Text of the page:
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Chronic Wasting Disease (CWD) is not going away and is being battled in 23 states.

It was among the major concerns at recent deer summits held by the Ohio Division of Wildlife.

In Iowa where tests showed at least three hunters harvested deer with the disease in one county, the state’s DNR has scheduled two public meetings to discuss the status of the deer herd in Allamakee County on Tuesday.

“We’ve learned from other states that we need to move strategically, but fairly quickly, to get on top of this before CWD becomes established,” Dr. Dale Garner, chief of wildlife for the Iowa DNR, said.

The Iowa DNR will present its findings, discuss available options and seek input during the meetings.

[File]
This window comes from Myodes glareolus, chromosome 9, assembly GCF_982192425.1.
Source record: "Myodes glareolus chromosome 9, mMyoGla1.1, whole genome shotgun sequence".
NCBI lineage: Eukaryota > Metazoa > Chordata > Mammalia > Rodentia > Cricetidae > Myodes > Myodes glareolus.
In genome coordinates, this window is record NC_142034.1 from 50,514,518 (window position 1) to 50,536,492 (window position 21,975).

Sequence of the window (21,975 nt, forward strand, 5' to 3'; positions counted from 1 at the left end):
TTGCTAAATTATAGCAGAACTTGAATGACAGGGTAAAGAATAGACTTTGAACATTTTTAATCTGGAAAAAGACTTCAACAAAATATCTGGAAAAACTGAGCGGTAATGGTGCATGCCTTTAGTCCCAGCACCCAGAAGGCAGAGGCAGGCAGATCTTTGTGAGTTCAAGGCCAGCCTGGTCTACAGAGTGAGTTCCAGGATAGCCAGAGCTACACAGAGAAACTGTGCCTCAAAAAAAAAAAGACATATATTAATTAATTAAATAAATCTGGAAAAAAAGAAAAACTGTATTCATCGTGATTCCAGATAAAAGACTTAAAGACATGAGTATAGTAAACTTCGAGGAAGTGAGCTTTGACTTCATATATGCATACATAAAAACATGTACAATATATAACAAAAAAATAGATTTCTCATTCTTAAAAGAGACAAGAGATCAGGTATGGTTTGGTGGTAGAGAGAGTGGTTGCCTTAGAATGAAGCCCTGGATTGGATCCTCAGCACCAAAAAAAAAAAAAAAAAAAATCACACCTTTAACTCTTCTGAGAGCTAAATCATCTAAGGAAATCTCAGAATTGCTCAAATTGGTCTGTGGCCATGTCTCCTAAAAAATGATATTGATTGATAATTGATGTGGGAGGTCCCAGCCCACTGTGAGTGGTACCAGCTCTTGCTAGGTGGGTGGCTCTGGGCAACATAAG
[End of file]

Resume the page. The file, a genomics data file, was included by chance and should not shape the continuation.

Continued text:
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In recent years, Keith Warnke of the Wisconsin Department of Natural Resources (WDNR) has noticed a change in the face of hunting.

“To be effective at stopping the decline in hunters, we need to refocus our programs to serve growing demand,” he said. “Many adults interested in hunting did not come from hunting families. But they may not know where to get started.”

The WDNR offers a “Learn to Hunt for Food” program and Warnke teaches it.

“Learn to Hunt events are a great way for them to learn in a controlled environment with an experienced mentor. Most of these students don’t come from hunting families,” Warnke said. “We start at the very beginning and show them everything. The course is really a soup to nuts kind of thing.” Warnke said that while food classes typically have a higher percentage of women students, “our classes are about half-and-half men and women. When you consider the population of hunters, women make up about 10 percent.”